The biggest mystery is how the reader can figure out what happened so quickly, yet it takes the commissario di polizia the...


From the Commissario Guido Brunetti series , Vol. 25

Venice might be sinking into the sea, but as long as Commissario Guido Brunetti is around, there will be someone to make sure the city doesn't become a total swamp of cynicism and corruption.

This is Leon's 25th book about Brunetti (Falling in Love, 2015, etc.), and the usual suspects are all here. There's Paola, Brunetti's wife, able to whip up a three-course lunch between teaching English literature and reading Henry James for fun. Their children, Raffi and Chiara, provide mealtime repartee that often leads to philosophical debate: "I wondered if it's against the law to ask people for money on the street," Chiara says one day. Brunetti’s boss, the professionally dim Vice-Questore Giuseppe Patta, is once again manipulated by Brunetti, and Patta’s secretary, the supersharp Signorina Elettra, as always plays the Internet like a maestro: at one point, Brunetti finds her “with both hands raised and motionless over the keyboard of her computer, a pianist about to begin the final movement of a sonata.” The book begins at another glittering dinner party given by Brunetti's mother-in-law, Contessa Falier, at which he and Paola are representing ordinary Venetians while another countess, Demetriana Lando-Continui, tries to raise money from wealthy foreigners for her preservation group. Contessa Lando-Continui also wants to ask Brunetti a favor: could he please look into something that happened 15 years earlier, when her granddaughter almost drowned in a canal, suffering permanent brain damage? This gives him a chance to walk around the city, wondering how “tourists find things, with only street addresses to guide them? He didn’t like this new age, much preferred having someone tell him the address he was looking for was the house with the new shutters to the right of the greengrocer opposite the flower shop that had the cacti in the window. Any Venetian would understand that.”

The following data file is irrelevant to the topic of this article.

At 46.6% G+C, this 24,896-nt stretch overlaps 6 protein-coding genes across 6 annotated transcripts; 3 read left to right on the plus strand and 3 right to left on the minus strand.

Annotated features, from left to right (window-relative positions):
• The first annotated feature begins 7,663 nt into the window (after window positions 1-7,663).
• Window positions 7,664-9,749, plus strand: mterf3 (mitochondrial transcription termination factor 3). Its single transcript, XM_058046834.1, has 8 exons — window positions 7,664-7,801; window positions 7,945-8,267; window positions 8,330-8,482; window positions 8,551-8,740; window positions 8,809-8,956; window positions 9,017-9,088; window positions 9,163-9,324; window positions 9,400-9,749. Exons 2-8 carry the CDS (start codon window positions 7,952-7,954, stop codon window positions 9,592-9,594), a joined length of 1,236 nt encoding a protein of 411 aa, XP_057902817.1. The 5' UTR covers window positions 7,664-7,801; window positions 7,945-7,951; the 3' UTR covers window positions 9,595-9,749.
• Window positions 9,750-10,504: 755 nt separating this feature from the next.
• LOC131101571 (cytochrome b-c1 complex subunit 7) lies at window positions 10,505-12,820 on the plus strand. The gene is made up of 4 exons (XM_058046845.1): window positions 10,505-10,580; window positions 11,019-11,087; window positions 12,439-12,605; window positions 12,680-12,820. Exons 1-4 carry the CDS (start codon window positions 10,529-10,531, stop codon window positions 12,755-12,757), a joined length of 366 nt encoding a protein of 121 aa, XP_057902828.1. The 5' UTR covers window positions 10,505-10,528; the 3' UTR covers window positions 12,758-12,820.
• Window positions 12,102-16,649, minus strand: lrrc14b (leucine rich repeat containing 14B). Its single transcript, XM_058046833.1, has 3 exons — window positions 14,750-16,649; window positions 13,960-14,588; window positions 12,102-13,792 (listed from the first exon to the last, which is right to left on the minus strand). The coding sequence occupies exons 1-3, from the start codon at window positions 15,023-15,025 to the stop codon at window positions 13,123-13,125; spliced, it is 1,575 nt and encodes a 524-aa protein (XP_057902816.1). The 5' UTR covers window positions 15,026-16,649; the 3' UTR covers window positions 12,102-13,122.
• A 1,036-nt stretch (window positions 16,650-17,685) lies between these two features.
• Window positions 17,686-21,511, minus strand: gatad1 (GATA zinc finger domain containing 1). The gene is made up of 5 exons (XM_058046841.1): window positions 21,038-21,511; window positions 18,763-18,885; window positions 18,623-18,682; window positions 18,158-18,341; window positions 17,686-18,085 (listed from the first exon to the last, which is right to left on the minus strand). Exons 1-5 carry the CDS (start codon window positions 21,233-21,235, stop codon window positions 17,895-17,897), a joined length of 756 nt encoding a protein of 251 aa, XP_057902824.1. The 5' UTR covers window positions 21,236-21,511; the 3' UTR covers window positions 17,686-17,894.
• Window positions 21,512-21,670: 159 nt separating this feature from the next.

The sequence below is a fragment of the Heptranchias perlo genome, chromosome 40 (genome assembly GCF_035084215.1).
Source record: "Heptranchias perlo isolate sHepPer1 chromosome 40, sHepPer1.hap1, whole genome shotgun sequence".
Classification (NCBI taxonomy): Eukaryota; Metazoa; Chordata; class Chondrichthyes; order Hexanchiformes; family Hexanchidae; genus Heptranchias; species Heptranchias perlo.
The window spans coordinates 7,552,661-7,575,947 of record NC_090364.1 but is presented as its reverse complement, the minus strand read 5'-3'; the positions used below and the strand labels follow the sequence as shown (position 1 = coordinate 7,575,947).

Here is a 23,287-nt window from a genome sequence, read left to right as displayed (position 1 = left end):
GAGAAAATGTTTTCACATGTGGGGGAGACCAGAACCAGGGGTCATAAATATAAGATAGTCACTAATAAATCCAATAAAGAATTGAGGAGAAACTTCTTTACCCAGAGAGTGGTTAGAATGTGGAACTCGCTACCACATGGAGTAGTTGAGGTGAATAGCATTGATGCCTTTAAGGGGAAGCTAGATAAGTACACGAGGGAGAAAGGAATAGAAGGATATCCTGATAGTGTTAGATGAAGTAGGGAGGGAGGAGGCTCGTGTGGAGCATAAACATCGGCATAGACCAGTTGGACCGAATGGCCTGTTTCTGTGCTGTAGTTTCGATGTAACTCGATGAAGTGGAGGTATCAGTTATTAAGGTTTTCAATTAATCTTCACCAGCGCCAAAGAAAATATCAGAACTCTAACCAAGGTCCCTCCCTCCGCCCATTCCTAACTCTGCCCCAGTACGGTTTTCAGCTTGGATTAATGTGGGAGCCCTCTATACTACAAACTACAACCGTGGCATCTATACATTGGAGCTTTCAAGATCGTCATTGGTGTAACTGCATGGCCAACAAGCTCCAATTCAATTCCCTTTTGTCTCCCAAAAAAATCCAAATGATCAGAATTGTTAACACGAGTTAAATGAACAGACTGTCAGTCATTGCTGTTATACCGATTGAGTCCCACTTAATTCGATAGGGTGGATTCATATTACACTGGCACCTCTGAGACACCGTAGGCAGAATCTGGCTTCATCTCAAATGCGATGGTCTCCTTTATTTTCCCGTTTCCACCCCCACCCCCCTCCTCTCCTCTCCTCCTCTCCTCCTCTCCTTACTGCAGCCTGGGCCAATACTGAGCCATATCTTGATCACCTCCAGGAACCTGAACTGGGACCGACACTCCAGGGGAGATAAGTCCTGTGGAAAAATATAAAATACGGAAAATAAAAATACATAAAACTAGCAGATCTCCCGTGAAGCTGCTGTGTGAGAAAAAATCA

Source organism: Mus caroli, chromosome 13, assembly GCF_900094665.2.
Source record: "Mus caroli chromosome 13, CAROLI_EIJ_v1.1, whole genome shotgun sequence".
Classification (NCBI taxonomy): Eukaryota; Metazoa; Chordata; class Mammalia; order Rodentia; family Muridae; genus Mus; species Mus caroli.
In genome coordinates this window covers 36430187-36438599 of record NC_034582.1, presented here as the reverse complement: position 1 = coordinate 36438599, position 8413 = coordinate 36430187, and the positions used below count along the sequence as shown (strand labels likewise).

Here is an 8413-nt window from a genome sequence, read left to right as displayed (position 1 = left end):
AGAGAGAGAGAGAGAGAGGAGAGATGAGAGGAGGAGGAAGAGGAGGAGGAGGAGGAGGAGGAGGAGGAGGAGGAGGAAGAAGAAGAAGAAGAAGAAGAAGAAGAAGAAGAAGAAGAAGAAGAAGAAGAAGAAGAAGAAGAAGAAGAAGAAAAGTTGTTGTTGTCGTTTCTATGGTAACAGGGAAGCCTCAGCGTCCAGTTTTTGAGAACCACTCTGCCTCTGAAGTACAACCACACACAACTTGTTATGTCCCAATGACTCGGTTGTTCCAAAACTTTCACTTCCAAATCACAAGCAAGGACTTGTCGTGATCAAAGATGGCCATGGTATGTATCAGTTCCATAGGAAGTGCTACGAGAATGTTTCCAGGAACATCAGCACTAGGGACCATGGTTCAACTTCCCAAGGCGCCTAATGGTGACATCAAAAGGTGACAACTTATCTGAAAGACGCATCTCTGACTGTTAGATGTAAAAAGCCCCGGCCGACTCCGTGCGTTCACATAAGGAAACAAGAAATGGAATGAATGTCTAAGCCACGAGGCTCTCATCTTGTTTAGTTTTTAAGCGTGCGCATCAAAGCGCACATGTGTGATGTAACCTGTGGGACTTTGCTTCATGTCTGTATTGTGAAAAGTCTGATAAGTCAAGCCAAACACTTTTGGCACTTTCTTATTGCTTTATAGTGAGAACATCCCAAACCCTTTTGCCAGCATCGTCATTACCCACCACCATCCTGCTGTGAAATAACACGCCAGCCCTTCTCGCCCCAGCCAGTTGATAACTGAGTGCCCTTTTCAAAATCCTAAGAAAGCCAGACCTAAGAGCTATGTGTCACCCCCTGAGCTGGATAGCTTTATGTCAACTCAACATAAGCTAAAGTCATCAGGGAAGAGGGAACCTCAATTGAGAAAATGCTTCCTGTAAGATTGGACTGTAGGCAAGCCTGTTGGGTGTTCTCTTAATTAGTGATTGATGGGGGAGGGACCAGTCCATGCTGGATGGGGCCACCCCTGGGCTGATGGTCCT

The biggest mystery is how the reader can figure out what happened so quickly, yet it takes the commissario di polizia the whole book to catch on. Still, the pleasures of spending time with Brunetti and the gang have never been greater.

Pub Date: March 8, 2016

ISBN: 978-0-8021-2480-7

Page Count: 304

Publisher: Atlantic Monthly

Review Posted Online: Dec. 23, 2015

Kirkus Reviews Issue: Jan. 1, 2016

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Forget about solving all these crimes; the signal triumph here is (spoiler) the heroine’s survival.


Another sweltering month in Charlotte, another boatload of mysteries past and present for overworked, overstressed forensic anthropologist Temperance Brennan.